Family bonds, and kindness from the community, make for a poignant story of two children, Sarah and Simon, and how they help in a time of need.
Their father is a talented painter, but unacknowledged, and so the family is poor, though very happy. When the story opens, the father is painting his masterpiece. Sarah and Simon are helpers and spend their time doing chores and visiting their favorite place in town: the old second-hand bookshop with its kind owner. Soon the masterpiece is almost finished, except for the bit of red paint needed to complete it, and even the dealer agrees to buy it if it were finished the next day. But there is no more red paint, and no more money left. So Sarah and Simon set out to help their father…
The cross-hatched ink and sepia-washed drawings in Edward Ardizzone’s newly republished Sarah and Simon and No Red Paint evoke another lost era, that of Britain in the early 1960s. In a pleasantly old-fashioned story that begins with struggle and ends with redemption, we meet two children who live with their mother, their baby brother, and their father, a painter, “in a great big room called a Studio.” Though loving, the family is poor, for it seems that when the painter refused to renounce art and embrace business, his rich Uncle Robert had cut him off without a farthing. Willingly, Sarah and Simon help their parents make do: They wash their father’s brushes, sit for portraits, run errands. Their favorite refuge is a shabby second-hand bookshop, whose owner lets them read all they like in exchange for doing a bit of dusting. So when their father runs out of red paint—and money—just as he is completing his masterpiece, it is to the bookshop that the children run. And it is there, after overhearing their anguished conversation, that a crusty old customer decides that he will reveal himself not only as an artistic well-wisher but also as . . . ah, but that would be telling.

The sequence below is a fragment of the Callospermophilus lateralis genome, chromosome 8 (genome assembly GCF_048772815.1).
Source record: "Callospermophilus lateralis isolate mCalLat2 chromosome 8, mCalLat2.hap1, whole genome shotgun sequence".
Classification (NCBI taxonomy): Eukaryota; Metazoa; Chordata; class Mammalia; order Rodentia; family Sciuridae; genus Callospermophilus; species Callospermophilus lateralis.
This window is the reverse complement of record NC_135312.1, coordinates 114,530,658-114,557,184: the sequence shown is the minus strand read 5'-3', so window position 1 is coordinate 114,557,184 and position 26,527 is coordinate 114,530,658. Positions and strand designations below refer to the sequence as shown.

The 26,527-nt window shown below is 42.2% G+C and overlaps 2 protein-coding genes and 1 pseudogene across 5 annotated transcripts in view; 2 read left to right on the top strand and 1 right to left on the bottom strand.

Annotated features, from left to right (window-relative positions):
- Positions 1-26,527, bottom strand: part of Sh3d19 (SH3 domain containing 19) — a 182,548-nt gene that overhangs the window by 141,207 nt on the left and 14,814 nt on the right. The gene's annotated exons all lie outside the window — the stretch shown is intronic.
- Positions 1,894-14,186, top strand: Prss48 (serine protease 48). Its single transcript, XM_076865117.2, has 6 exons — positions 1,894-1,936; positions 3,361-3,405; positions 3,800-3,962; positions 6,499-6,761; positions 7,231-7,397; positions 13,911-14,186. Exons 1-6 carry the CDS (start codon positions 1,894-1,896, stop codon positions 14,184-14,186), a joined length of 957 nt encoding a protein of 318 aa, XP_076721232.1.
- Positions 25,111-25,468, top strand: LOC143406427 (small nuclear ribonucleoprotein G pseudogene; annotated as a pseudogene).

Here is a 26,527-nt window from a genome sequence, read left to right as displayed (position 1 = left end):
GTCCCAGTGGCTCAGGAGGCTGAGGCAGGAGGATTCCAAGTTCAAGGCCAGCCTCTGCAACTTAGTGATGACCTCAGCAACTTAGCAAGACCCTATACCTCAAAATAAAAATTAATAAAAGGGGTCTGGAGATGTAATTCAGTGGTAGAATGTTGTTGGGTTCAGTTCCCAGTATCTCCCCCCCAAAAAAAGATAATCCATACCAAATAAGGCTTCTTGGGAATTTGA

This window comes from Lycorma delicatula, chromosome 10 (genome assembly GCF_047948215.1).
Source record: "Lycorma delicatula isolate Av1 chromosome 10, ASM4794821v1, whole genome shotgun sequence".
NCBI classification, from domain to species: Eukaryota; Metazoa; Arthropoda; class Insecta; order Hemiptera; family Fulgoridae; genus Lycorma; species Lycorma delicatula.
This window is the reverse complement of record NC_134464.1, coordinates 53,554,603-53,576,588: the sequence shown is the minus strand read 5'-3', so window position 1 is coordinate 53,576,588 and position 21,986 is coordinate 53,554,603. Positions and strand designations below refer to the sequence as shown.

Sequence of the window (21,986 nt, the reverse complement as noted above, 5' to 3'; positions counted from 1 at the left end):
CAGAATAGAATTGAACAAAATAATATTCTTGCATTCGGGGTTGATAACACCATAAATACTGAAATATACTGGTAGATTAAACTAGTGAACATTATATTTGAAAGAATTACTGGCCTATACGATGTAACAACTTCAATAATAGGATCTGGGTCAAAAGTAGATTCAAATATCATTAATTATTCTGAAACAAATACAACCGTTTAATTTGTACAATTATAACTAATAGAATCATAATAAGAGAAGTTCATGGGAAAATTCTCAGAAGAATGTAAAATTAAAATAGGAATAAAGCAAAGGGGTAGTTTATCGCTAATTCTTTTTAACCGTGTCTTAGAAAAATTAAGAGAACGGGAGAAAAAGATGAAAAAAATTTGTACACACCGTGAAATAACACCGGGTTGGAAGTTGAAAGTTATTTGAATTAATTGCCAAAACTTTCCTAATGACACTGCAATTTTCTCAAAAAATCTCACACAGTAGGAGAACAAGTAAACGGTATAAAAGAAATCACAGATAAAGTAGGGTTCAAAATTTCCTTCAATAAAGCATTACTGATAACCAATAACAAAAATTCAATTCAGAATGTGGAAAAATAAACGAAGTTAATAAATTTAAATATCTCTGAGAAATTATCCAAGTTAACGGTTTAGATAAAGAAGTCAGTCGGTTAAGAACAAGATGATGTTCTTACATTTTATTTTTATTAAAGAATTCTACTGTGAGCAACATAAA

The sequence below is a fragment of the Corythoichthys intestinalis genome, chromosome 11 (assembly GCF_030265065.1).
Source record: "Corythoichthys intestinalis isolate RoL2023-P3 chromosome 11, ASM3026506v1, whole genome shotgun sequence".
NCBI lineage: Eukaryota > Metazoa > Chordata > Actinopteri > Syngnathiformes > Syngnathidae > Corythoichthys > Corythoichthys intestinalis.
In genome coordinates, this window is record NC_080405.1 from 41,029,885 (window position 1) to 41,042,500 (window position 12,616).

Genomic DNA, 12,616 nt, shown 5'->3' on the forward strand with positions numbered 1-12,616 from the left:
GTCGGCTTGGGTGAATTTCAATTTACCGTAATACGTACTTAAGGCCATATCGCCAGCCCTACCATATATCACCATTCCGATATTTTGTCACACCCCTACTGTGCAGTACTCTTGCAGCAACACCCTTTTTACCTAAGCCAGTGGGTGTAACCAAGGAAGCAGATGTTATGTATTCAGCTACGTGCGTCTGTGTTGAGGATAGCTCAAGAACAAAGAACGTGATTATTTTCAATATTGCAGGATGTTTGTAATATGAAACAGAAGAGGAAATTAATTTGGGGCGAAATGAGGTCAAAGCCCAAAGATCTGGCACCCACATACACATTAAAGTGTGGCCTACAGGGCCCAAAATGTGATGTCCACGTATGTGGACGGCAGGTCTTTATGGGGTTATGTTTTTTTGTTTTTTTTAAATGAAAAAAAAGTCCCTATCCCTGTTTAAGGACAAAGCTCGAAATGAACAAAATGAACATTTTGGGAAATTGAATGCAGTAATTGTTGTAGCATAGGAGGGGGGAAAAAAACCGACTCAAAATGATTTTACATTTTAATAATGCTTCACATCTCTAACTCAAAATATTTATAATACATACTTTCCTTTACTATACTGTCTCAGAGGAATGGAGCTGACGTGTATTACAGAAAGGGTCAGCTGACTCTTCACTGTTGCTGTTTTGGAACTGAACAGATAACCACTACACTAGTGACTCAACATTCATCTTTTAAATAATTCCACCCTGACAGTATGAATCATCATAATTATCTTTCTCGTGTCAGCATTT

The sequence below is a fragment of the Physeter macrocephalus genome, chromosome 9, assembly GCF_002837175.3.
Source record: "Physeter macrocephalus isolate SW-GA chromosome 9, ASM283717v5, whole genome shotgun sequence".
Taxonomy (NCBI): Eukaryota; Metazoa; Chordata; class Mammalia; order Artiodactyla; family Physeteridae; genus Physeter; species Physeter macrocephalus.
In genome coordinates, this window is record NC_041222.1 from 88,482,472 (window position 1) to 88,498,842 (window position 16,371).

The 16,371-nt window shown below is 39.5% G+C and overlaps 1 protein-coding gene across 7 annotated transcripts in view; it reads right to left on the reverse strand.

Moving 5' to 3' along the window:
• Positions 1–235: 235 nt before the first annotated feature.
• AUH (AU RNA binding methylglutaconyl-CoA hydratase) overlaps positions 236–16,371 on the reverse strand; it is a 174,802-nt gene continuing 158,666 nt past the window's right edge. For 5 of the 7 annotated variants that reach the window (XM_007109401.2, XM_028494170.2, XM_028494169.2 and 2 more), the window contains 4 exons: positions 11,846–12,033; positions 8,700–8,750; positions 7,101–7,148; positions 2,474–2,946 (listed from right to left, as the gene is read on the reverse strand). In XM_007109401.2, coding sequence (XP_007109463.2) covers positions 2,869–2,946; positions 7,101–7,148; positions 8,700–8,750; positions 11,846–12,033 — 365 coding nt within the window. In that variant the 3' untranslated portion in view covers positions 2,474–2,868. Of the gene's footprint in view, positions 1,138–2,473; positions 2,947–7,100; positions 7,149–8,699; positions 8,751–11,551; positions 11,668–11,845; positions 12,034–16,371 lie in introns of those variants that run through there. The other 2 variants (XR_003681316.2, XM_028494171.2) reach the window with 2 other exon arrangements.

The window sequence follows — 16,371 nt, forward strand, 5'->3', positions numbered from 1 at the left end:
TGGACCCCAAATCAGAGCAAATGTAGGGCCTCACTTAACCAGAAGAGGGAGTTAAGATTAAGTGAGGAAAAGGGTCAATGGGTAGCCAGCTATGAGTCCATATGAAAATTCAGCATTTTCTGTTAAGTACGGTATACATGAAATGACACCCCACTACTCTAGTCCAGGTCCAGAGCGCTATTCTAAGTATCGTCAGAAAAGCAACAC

—Wall Street Journal